Over the past few weeks, WIC has facilitated its WIC-Ed university preparation program, both on campus and online. Across the three sessions we’ve seen an unprecedented uptake in participation, with 57 total students completing the two-day online program designed to ease their transition into tertiary study.
The success of the program begins to correct the inequity of current educational structures, allowing Indigenous Australian students from as far away as Silicon Valley in the U.S. to feel confident that they’ll ‘hit the ground running’ once Autumn session begins.
WIC-Ed adheres to an evidence-based design focusing heavily on academic writing requirements, while accentuating a strength-based understanding of Indigenous Australian cultures and critical methodologies.
For the past two years the program’s been facilitated by an all-Aboriginal teaching staff, this year including a WIC student ambassador who completed WIC-Ed last year and has gone on to establish a HD average in his first year of study. The success of the program has seen 88% of all attendees receive a minimum of a credit average over the last two years. The program actively continues to build on local Indigenous approaches to inclusion and diversity.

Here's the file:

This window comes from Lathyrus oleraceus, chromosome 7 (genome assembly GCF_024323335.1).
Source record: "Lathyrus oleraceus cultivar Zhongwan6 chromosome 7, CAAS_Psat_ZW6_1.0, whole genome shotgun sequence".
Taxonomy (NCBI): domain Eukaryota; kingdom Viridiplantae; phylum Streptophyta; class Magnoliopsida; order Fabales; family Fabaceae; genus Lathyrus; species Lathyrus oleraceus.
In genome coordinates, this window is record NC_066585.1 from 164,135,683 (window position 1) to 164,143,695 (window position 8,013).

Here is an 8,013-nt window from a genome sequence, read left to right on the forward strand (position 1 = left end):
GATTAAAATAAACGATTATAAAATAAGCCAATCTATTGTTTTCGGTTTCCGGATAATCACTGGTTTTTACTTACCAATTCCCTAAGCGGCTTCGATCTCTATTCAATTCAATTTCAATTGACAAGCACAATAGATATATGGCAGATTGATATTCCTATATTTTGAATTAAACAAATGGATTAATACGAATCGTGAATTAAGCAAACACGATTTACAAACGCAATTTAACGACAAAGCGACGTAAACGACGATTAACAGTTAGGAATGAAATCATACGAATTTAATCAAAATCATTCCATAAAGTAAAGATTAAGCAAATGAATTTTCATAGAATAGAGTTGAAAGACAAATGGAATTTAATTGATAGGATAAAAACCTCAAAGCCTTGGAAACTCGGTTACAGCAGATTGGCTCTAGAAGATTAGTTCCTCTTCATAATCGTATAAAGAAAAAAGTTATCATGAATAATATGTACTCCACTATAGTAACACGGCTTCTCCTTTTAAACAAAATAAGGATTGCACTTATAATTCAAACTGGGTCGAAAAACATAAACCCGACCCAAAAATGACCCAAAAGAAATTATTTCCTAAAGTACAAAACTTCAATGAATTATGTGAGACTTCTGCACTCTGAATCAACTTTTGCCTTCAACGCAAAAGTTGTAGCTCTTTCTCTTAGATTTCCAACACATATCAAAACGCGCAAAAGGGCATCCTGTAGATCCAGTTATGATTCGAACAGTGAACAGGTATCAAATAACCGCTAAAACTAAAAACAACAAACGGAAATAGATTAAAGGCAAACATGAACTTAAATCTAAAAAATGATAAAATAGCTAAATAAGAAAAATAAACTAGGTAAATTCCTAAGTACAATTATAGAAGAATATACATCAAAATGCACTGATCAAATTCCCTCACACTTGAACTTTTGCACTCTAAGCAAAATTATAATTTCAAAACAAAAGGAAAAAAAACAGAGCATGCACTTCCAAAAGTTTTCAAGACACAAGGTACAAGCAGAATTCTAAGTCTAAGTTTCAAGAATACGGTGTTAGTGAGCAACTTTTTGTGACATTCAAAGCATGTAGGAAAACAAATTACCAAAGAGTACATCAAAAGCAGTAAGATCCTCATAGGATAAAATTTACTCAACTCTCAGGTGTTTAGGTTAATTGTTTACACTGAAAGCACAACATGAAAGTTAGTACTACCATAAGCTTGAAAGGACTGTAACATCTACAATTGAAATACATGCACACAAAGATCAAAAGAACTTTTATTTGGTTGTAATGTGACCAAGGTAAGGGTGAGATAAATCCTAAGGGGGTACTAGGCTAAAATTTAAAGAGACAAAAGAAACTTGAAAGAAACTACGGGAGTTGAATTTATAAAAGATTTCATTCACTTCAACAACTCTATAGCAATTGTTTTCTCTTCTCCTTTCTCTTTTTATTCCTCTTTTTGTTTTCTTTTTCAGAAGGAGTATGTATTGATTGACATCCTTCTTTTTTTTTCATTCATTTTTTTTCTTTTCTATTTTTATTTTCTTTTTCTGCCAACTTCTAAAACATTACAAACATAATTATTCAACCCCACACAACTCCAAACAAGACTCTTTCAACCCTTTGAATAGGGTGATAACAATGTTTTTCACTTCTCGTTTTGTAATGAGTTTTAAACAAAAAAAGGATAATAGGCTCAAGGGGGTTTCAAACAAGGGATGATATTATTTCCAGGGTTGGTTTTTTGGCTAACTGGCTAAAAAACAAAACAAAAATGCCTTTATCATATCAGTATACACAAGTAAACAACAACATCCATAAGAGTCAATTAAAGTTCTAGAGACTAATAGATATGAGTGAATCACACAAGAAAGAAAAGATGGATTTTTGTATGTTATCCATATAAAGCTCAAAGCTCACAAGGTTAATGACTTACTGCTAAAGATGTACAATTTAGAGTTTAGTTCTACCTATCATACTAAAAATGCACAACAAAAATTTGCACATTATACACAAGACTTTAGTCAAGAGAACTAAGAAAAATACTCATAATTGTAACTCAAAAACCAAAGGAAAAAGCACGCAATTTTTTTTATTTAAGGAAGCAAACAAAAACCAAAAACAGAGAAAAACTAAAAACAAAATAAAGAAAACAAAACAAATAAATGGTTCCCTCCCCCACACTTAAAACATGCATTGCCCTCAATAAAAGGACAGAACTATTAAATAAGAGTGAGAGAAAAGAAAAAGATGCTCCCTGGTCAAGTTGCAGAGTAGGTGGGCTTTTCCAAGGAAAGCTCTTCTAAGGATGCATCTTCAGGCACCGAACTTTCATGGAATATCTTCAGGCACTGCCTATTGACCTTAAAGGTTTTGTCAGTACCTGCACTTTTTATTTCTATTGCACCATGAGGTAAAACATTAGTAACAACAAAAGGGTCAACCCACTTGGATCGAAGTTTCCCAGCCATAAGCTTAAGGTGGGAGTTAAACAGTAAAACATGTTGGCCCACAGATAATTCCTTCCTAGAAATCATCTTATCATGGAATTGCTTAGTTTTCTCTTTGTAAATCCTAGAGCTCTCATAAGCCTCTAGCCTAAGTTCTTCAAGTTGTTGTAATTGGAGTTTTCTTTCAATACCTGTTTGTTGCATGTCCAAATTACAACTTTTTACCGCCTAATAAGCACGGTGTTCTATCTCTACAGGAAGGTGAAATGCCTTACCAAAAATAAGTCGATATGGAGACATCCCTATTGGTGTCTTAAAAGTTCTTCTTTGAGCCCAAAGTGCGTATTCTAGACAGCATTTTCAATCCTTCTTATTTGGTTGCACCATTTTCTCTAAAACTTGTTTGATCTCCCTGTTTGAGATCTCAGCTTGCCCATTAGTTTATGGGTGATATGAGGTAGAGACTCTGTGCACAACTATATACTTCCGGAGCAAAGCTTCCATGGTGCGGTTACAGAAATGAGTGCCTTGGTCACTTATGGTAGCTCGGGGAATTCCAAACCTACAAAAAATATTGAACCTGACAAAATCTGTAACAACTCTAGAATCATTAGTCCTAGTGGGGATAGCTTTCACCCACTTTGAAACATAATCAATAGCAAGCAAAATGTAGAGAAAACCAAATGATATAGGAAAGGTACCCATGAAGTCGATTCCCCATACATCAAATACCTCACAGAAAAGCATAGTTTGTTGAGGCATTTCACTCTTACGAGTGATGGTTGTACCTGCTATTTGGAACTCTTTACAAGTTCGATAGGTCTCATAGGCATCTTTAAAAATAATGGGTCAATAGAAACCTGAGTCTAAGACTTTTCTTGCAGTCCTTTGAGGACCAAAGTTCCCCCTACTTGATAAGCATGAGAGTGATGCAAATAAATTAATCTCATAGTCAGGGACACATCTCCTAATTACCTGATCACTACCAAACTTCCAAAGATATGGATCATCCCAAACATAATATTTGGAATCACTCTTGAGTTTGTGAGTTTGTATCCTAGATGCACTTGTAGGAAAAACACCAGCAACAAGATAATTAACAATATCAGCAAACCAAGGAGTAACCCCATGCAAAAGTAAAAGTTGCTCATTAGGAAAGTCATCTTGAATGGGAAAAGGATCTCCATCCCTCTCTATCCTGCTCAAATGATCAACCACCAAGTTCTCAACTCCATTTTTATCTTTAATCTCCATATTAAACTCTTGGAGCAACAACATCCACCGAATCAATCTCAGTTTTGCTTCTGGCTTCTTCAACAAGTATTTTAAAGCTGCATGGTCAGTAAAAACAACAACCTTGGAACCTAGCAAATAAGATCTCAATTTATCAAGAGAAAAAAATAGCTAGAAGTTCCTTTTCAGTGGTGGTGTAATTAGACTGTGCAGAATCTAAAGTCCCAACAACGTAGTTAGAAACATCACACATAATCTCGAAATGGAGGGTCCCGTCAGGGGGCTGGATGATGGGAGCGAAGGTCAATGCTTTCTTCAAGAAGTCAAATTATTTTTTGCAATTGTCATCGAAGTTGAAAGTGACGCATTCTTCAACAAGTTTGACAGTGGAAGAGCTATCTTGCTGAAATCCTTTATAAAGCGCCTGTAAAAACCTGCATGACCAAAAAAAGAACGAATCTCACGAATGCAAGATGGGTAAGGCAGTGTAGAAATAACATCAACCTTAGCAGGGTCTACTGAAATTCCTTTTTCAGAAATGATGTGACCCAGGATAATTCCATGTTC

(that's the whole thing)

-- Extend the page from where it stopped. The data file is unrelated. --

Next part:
Much of this year’s success can be attributed to the participating students’ willingness to engage in a program and format that encourages them to stray from their comfort zones, while simultaneously providing a culturally safe space for them to do so.
“The WIC-Ed program has been extremely beneficial in understanding how university standards of writing have differed from high school, and it has helped me connect with Indigenous kids around my area who will be attending UOW with me,” Keina Brewer said after she completed 2021 program.
“I recommend it to other future Indigenous kids who attend UOW.”
Makayla, another of this year’s participants, said her WIC-Ed experience has made her feel at ease with entering university.
“Especially meeting the other Indigenous students and connecting with other future Social Workers. The booklet has helped me feel prepared for my first semester, and yarning with Joel and Aunty Jeno has made me feel at home at Woolyungah.”